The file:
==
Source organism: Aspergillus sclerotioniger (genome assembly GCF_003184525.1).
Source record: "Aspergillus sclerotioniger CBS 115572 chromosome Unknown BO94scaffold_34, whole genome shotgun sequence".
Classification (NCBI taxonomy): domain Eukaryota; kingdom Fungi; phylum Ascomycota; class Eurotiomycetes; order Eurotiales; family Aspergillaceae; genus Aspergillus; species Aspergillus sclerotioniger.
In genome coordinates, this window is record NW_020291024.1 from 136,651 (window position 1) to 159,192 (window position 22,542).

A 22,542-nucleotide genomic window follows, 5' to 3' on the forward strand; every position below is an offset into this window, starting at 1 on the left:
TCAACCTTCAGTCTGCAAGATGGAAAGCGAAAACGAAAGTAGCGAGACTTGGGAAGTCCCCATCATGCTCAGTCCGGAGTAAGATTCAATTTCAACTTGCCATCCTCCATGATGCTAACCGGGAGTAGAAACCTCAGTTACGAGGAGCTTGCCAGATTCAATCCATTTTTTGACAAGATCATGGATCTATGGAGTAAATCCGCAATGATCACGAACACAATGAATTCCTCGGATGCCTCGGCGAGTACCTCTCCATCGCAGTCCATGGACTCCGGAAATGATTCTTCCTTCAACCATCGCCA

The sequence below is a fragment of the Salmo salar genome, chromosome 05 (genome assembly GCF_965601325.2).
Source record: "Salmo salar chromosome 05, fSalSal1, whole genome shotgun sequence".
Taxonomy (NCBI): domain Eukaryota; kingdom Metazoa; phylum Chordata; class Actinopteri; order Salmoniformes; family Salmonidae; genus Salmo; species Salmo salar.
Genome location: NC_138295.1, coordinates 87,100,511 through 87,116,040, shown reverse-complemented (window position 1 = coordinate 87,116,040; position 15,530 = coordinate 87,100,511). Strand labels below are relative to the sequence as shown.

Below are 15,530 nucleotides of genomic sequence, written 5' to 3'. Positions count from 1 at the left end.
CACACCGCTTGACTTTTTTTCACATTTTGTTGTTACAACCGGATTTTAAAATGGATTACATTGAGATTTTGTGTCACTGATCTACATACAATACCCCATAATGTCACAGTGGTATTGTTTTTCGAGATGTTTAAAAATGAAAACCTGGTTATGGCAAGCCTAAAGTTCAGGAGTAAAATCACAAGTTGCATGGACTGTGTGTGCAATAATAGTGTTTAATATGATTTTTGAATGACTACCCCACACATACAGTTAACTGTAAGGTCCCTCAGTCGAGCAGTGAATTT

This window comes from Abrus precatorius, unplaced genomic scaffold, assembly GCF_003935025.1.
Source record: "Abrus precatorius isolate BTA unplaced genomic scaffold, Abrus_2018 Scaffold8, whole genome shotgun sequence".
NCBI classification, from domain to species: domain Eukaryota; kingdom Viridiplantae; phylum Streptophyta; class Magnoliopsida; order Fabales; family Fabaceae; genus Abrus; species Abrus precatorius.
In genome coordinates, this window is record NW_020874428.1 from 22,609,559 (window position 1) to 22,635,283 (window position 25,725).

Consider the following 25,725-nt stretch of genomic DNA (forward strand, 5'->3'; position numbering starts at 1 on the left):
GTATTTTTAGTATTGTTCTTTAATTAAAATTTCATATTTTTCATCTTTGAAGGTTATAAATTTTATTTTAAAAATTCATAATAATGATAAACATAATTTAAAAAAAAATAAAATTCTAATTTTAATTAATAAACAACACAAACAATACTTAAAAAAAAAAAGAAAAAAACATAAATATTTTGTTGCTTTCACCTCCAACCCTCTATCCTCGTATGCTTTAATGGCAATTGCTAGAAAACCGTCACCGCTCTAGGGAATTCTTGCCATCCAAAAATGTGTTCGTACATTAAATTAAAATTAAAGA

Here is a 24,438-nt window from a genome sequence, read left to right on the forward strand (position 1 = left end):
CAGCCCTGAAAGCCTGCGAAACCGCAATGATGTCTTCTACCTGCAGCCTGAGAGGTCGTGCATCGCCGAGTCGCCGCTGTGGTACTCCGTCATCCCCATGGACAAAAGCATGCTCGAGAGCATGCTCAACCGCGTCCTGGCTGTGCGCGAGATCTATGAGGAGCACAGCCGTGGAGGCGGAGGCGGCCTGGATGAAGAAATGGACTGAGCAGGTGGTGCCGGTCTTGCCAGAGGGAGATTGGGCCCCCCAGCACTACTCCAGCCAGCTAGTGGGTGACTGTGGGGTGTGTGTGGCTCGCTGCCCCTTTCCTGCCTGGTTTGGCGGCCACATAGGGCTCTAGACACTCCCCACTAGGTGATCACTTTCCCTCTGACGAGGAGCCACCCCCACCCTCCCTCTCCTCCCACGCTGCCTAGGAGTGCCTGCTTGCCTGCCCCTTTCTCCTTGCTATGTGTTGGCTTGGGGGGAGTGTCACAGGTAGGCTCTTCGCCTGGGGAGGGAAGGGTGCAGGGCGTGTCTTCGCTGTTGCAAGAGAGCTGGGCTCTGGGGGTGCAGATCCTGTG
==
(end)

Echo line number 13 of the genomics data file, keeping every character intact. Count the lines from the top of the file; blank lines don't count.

This window comes from Abrus precatorius, unplaced genomic scaffold, assembly GCF_003935025.1.